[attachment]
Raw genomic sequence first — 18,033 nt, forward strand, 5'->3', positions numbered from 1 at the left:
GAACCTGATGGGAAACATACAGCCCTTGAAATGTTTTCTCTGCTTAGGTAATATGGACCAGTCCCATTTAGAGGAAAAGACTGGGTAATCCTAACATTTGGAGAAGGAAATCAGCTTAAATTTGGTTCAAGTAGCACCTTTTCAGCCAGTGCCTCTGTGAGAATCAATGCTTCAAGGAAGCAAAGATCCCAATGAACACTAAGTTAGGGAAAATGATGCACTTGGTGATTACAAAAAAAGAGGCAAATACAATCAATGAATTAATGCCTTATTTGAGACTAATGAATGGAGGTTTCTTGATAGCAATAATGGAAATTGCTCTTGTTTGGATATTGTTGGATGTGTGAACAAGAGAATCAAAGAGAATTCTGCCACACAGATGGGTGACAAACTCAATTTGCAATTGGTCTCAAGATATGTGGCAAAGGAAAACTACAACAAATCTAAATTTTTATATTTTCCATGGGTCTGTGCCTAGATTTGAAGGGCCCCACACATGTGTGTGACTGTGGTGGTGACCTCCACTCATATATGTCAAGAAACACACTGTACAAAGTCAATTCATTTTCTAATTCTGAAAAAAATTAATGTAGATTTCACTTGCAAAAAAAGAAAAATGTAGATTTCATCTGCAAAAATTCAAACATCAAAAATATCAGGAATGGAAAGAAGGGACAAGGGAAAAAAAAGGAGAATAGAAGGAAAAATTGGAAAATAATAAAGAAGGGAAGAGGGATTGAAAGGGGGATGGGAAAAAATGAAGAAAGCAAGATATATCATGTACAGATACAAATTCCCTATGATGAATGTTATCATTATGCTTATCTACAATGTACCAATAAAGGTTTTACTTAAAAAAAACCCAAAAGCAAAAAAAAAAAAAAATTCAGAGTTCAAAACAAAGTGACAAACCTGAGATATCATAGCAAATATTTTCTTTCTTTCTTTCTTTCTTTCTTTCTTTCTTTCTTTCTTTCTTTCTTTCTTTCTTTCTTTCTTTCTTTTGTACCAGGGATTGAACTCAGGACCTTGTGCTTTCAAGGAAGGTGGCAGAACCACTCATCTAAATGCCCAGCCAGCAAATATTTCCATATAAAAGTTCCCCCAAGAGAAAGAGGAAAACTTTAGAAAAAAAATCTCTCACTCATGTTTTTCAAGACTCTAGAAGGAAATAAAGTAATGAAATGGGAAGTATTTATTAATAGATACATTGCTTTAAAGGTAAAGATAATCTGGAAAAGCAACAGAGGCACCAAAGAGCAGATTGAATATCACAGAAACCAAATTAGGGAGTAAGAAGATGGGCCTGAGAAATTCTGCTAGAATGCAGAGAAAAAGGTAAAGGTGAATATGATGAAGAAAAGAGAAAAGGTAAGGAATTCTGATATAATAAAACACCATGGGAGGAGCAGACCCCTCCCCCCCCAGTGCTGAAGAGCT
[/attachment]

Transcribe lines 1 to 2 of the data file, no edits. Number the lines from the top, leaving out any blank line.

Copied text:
Raw genomic sequence first — 18,033 nt, forward strand, 5'->3', positions numbered from 1 at the left:
GAACCTGATGGGAAACATACAGCCCTTGAAATGTTTTCTCTGCTTAGGTAATATGGACCAGTCCCATTTAGAGGAAAAGACTGGGTAATCCTAACATTTGGAGAAGGAAATCAGCTTAAATTTGGTTCAAGTAGCACCTTTTCAGCCAGTGCCTCTGTGAGAATCAATGCTTCAAGGAAGCAAAGATCCCAATGAACACTAAGTTAGGGAAAATGATGCACTTGGTGATTACAAAAAAAGAGGCAAATACAATCAATGAATTAATGCCTTATTTGAGACTAATGAATGGAGGTTTCTTGATAGCAATAATGGAAATTGCTCTTGTTTGGATATTGTTGGATGTGTGAACAAGAGAATCAAAGAGAATTCTGCCACACAGATGGGTGACAAACTCAATTTGCAATTGGTCTCAAGATATGTGGCAAAGGAAAACTACAACAAATCTAAATTTTTATATTTTCCATGGGTCTGTGCCTAGATTTGAAGGGCCCCACACATGTGTGTGACTGTGGTGGTGACCTCCACTCATATATGTCAAGAAACACACTGTACAAAGTCAATTCATTTTCTAATTCTGAAAAAAATTAATGTAGATTTCACTTGCAAAAAAAGAAAAATGTAGATTTCATCTGCAAAAATTCAAACATCAAAAATATCAGGAATGGAAAGAAGGGACAAGGGAAAAAAAAGGAGAATAGAAGGAAAAATTGGAAAATAATAAAGAAGGGAAGAGGGATTGAAAGGGGGATGGGAAAAAATGAAGAAAGCAAGATATATCATGTACAGATACAAATTCCCTATGATGAATGTTATCATTATGCTTATCTACAATGTACCAATAAAGGTTTTACTTAAAAAAAACCCAAAAGCAAAAAAAAAAAAAAATTCAGAGTTCAAAACAAAGTGACAAACCTGAGATATCATAGCAAATATTTTCTTTCTTTCTTTCTTTCTTTCTTTCTTTCTTTCTTTCTTTCTTTCTTTCTTTCTTTCTTTCTTTCTTTTGTACCAGGGATTGAACTCAGGACCTTGTGCTTTCAAGGAAGGTGGCAGAACCACTCATCTAAATGCCCAGCCAGCAAATATTTCCATATAAAAGTTCCCCCAAGAGAAAGAGGAAAACTTTAGAAAAAAAATCTCTCACTCATGTTTTTCAAGACTCTAGAAGGAAATAAAGTAATGAAATGGGAAGTATTTATTAATAGATACATTGCTTTAAAGGTAAAGATAATCTGGAAAAGCAACAGAGGCACCAAAGAGCAGATTGAATATCACAGAAACCAAATTAGGGAGTAAGAAGATGGGCCTGAGAAATTCTGCTAGAATGCAGAGAAAAAGGTAAAGGTGAATATGATGAAGAAAAGAGAAAAGGTAAGGAATTCTGATATAATAAAACACCATGGGAGGAGCAGACCCCTCCCCCCCCAGTGCTGAAGAGCT